CBP Nabs Wanted Criminals Arriving in US Aboard Cruise Ships

U.S. Customs and Border Protection (CBP) officers arrest Cruise Passengers with outstanding arrest warrants.

U.S. Customs and Border Protection (CBP) officers working at the Houston/Galveston Seaport arrested 15 wanted persons in separate incidents in the first month of fiscal year 2018.

The wanted persons were each returning separately to the U.S. on cruise ships that reached international ports.

“As a law enforcement agency, our officers are duty-bound to respond appropriately when encountering a person wanted by another law enforcement agency,” said CBP Port Director Roderick Hudson.

Roderick Hudson named port director.
CBP Port Director Roderick Hudson

“In the course of our processing, we conduct law enforcement checks on international travelers arriving to our port.”

“We are often the first law enforcement agency to encounter a wanted person arriving to the U.S. When that happens, we make the arrest.”

Hudson added that as the frontline agency, CBP officers are vigilant and remain committed to enforcing the more than 400 U.S. laws on behalf of 40 different agencies.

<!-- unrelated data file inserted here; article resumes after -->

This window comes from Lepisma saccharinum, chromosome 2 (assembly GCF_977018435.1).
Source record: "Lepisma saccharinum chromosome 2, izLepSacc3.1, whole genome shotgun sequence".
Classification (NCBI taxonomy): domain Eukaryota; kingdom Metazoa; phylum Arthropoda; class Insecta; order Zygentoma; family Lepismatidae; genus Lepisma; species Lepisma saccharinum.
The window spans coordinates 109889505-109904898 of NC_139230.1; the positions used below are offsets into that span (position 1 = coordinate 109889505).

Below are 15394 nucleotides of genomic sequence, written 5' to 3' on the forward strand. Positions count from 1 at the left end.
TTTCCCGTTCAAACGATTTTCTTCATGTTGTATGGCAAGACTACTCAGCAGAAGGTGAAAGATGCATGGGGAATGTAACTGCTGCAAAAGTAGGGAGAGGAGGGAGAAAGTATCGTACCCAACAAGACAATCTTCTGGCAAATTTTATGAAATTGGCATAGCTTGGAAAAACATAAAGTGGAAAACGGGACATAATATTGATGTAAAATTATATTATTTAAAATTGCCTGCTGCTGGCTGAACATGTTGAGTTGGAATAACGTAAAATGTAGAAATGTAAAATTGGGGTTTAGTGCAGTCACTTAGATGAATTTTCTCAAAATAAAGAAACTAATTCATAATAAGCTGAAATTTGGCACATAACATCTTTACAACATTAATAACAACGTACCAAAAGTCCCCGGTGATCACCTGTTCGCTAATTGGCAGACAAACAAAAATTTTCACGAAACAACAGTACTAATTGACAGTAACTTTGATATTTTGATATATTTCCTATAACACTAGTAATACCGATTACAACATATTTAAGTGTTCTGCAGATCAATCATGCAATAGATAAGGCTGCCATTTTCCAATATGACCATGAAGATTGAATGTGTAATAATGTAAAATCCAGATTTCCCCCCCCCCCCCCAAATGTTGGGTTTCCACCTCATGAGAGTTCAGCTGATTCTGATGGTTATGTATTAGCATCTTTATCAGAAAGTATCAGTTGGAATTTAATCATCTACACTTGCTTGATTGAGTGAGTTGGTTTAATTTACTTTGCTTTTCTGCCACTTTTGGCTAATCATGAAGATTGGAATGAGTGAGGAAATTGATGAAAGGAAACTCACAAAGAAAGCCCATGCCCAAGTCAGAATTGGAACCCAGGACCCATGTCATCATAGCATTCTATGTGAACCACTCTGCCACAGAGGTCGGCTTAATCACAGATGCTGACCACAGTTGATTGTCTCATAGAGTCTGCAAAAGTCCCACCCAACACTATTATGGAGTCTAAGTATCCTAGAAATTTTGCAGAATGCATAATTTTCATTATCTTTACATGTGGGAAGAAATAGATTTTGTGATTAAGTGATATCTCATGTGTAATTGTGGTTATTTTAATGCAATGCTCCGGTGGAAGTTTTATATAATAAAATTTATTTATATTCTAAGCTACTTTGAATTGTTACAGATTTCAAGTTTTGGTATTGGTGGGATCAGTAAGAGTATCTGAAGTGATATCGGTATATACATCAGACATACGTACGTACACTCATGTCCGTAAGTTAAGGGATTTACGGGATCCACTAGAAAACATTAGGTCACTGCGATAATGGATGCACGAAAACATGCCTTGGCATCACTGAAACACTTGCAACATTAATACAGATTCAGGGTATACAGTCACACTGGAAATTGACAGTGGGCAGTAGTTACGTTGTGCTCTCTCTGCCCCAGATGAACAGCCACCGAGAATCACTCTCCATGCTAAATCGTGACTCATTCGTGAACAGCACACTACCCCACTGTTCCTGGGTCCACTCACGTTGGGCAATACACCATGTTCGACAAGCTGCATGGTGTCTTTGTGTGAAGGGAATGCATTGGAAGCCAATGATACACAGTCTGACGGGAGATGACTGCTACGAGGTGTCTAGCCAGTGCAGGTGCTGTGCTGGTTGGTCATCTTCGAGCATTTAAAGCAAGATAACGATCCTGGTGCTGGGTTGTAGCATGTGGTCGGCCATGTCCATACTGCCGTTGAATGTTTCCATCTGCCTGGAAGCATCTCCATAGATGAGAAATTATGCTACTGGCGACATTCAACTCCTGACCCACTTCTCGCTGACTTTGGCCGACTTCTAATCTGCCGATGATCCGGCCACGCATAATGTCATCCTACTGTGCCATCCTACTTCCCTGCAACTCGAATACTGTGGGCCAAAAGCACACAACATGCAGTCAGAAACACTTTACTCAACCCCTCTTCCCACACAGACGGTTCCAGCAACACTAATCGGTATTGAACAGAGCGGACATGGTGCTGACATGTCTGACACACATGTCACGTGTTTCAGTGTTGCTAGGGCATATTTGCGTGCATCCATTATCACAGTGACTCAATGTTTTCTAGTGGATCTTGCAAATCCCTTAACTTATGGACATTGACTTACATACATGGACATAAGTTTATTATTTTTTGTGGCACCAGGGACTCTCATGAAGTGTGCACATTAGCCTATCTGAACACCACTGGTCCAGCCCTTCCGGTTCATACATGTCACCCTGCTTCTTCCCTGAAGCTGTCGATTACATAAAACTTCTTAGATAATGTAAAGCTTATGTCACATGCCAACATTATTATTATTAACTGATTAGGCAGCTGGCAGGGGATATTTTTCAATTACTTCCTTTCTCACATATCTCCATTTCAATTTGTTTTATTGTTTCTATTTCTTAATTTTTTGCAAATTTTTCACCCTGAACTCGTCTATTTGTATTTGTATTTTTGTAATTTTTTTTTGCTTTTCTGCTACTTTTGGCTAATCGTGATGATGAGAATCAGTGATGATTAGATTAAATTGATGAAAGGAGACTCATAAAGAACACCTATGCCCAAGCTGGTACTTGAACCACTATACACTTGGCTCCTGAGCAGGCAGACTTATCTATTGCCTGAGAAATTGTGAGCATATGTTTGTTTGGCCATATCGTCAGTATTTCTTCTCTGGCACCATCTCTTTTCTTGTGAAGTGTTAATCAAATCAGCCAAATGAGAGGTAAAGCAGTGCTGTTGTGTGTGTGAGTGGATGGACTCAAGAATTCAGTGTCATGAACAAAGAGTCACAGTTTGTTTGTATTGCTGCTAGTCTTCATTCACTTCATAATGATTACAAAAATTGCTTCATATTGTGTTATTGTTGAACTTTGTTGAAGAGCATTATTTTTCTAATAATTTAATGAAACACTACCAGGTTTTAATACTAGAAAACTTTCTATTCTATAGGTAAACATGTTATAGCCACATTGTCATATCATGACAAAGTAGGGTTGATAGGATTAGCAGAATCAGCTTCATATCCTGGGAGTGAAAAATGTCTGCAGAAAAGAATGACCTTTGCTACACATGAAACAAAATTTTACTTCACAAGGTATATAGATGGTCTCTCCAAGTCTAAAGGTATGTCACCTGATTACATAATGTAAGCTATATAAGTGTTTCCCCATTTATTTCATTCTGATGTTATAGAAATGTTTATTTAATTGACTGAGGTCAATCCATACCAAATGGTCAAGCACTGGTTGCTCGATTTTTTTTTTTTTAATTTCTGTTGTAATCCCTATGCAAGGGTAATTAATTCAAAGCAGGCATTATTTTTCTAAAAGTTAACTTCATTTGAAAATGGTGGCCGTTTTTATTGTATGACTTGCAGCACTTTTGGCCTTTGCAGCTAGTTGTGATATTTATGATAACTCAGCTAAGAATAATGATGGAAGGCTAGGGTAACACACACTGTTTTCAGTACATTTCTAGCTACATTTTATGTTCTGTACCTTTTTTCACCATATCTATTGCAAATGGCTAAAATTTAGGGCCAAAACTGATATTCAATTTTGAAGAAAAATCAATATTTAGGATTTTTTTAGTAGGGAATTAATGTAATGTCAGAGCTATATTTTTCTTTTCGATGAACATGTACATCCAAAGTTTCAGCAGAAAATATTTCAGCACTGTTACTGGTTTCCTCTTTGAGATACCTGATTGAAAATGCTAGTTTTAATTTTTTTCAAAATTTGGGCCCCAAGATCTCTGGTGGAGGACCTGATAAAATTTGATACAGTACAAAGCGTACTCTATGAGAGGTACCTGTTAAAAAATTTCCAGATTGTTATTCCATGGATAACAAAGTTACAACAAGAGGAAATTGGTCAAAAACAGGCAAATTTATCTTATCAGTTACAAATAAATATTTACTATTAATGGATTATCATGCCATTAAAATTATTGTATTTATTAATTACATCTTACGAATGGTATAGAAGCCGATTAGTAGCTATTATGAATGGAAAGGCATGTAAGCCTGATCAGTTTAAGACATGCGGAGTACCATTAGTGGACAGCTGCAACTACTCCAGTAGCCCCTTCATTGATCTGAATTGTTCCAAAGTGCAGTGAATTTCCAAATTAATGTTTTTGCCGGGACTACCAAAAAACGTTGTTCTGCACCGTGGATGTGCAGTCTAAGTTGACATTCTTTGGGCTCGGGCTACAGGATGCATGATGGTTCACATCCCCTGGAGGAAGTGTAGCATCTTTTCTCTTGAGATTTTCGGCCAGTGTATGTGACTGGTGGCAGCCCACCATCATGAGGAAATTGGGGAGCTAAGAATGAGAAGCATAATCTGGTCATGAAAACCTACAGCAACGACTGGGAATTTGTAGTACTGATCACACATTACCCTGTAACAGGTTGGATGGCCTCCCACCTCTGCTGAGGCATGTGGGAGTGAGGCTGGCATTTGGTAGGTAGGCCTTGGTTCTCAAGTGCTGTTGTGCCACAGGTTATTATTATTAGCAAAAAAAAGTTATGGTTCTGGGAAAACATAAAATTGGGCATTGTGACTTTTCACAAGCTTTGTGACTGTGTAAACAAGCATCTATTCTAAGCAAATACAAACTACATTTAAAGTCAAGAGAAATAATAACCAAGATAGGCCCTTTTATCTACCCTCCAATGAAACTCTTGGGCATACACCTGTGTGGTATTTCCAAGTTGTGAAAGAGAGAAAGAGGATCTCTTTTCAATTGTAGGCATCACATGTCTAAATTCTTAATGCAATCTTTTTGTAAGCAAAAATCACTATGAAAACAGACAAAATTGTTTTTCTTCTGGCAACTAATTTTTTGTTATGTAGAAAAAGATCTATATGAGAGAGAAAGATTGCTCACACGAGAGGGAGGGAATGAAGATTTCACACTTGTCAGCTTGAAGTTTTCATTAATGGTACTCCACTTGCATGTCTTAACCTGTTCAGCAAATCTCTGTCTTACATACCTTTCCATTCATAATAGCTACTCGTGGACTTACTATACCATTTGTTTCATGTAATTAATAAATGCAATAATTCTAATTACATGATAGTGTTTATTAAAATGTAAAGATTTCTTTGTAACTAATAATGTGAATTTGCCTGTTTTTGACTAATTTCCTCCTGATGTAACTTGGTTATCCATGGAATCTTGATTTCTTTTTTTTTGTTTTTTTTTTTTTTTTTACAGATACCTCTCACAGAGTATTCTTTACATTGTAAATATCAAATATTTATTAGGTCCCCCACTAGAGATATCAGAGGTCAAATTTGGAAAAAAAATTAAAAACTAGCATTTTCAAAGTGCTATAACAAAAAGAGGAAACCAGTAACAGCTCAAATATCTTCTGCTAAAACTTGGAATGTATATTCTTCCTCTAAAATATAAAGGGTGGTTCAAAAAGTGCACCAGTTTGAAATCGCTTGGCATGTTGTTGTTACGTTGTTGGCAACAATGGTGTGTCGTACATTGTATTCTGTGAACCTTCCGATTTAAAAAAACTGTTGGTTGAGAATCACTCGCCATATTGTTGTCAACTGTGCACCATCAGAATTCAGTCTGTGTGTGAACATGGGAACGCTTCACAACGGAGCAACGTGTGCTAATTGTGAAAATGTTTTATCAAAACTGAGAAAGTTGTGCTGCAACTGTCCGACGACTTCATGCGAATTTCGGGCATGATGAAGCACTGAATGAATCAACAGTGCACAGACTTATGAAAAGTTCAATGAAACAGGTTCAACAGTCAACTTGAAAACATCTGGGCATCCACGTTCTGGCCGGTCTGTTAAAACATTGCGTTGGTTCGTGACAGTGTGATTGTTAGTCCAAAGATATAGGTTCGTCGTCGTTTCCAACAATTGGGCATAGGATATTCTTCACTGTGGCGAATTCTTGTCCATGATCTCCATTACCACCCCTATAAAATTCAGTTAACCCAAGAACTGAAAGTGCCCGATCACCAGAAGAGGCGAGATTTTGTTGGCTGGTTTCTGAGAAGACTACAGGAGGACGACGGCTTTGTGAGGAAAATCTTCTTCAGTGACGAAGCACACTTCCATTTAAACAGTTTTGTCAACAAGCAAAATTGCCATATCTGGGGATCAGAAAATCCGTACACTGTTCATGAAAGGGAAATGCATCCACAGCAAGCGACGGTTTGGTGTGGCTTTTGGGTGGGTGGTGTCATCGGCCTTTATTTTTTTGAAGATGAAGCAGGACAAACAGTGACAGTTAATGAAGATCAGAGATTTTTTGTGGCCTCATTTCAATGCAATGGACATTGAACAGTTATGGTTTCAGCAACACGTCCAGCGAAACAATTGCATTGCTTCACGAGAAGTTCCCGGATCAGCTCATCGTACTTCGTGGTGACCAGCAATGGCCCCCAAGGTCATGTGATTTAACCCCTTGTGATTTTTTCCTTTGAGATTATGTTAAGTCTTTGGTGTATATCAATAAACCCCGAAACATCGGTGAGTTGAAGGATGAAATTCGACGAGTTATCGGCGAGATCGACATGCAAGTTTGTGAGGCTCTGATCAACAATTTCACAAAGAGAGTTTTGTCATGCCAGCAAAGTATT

When CBP encounters a traveler with an active warrant and the law enforcement agency wants to extradite, CBP officers arrest the traveler and turn him over to local police department who will facilitate the extradition.

Arrests range for general charges such as engaging in criminal activity and larceny to parole violations.

“Our officers treat every wanted person in the same manner,” Hudson said.

“They are patted down for officer safety, they are arrested including placed in handcuffs and detained until they are turned over to the Galveston Police for extradition and further processing.”

In the instance that a police agency does not want to extradite, Hudson said the process is the same. The traveler is detained and after it is confirmed that the agency does not want to extradite, the traveler is released.

On a typical day in fiscal year 2016, CBP officers arrested 22 wanted criminals at U.S. ports of entry.